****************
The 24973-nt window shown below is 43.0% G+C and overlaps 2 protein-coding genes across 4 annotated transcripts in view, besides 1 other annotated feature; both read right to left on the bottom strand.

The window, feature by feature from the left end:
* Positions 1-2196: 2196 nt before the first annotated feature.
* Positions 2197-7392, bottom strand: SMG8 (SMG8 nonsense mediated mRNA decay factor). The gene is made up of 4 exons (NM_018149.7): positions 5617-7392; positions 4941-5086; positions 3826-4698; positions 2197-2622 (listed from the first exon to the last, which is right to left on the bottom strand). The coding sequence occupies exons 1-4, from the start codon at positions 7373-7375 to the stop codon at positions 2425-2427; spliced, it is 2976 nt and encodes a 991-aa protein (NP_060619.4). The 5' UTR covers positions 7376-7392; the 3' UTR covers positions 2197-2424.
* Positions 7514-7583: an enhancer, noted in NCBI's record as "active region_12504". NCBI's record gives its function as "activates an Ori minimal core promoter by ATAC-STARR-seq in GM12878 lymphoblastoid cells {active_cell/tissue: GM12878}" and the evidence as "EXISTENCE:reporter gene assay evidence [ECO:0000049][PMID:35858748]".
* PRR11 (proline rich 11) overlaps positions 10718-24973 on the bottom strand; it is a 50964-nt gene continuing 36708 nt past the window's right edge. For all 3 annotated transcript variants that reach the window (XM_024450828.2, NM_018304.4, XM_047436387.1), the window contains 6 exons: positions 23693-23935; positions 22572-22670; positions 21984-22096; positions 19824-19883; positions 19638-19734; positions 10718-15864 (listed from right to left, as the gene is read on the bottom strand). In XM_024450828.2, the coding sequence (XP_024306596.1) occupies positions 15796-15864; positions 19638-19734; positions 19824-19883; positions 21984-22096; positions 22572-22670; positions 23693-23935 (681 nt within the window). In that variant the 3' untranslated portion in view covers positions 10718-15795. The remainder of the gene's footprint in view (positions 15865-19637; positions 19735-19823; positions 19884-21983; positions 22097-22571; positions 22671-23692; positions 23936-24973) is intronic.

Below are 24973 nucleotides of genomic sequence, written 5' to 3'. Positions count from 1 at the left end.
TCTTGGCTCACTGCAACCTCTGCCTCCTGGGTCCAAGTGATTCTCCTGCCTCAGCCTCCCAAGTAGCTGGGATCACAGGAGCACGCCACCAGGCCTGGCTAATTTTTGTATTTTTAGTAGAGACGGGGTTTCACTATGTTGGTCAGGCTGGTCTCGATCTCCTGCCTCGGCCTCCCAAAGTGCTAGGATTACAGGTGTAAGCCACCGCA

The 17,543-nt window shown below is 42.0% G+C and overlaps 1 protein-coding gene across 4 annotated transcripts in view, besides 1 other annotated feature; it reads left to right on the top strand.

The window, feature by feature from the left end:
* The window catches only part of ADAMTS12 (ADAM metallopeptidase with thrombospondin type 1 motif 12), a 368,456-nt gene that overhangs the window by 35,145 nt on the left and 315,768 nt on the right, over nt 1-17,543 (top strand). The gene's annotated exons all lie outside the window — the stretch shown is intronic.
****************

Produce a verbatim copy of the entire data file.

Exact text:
The 24973-nt window shown below is 43.0% G+C and overlaps 2 protein-coding genes across 4 annotated transcripts in view, besides 1 other annotated feature; both read right to left on the bottom strand.

The window, feature by feature from the left end:
* Positions 1-2196: 2196 nt before the first annotated feature.
* Positions 2197-7392, bottom strand: SMG8 (SMG8 nonsense mediated mRNA decay factor). The gene is made up of 4 exons (NM_018149.7): positions 5617-7392; positions 4941-5086; positions 3826-4698; positions 2197-2622 (listed from the first exon to the last, which is right to left on the bottom strand). The coding sequence occupies exons 1-4, from the start codon at positions 7373-7375 to the stop codon at positions 2425-2427; spliced, it is 2976 nt and encodes a 991-aa protein (NP_060619.4). The 5' UTR covers positions 7376-7392; the 3' UTR covers positions 2197-2424.
* Positions 7514-7583: an enhancer, noted in NCBI's record as "active region_12504". NCBI's record gives its function as "activates an Ori minimal core promoter by ATAC-STARR-seq in GM12878 lymphoblastoid cells {active_cell/tissue: GM12878}" and the evidence as "EXISTENCE:reporter gene assay evidence [ECO:0000049][PMID:35858748]".
* PRR11 (proline rich 11) overlaps positions 10718-24973 on the bottom strand; it is a 50964-nt gene continuing 36708 nt past the window's right edge. For all 3 annotated transcript variants that reach the window (XM_024450828.2, NM_018304.4, XM_047436387.1), the window contains 6 exons: positions 23693-23935; positions 22572-22670; positions 21984-22096; positions 19824-19883; positions 19638-19734; positions 10718-15864 (listed from right to left, as the gene is read on the bottom strand). In XM_024450828.2, the coding sequence (XP_024306596.1) occupies positions 15796-15864; positions 19638-19734; positions 19824-19883; positions 21984-22096; positions 22572-22670; positions 23693-23935 (681 nt within the window). In that variant the 3' untranslated portion in view covers positions 10718-15795. The remainder of the gene's footprint in view (positions 15865-19637; positions 19735-19823; positions 19884-21983; positions 22097-22571; positions 22671-23692; positions 23936-24973) is intronic.

Below are 24973 nucleotides of genomic sequence, written 5' to 3'. Positions count from 1 at the left end.
TCTTGGCTCACTGCAACCTCTGCCTCCTGGGTCCAAGTGATTCTCCTGCCTCAGCCTCCCAAGTAGCTGGGATCACAGGAGCACGCCACCAGGCCTGGCTAATTTTTGTATTTTTAGTAGAGACGGGGTTTCACTATGTTGGTCAGGCTGGTCTCGATCTCCTGCCTCGGCCTCCCAAAGTGCTAGGATTACAGGTGTAAGCCACCGCA

The 17,543-nt window shown below is 42.0% G+C and overlaps 1 protein-coding gene across 4 annotated transcripts in view, besides 1 other annotated feature; it reads left to right on the top strand.

The window, feature by feature from the left end:
* The window catches only part of ADAMTS12 (ADAM metallopeptidase with thrombospondin type 1 motif 12), a 368,456-nt gene that overhangs the window by 35,145 nt on the left and 315,768 nt on the right, over nt 1-17,543 (top strand). The gene's annotated exons all lie outside the window — the stretch shown is intronic.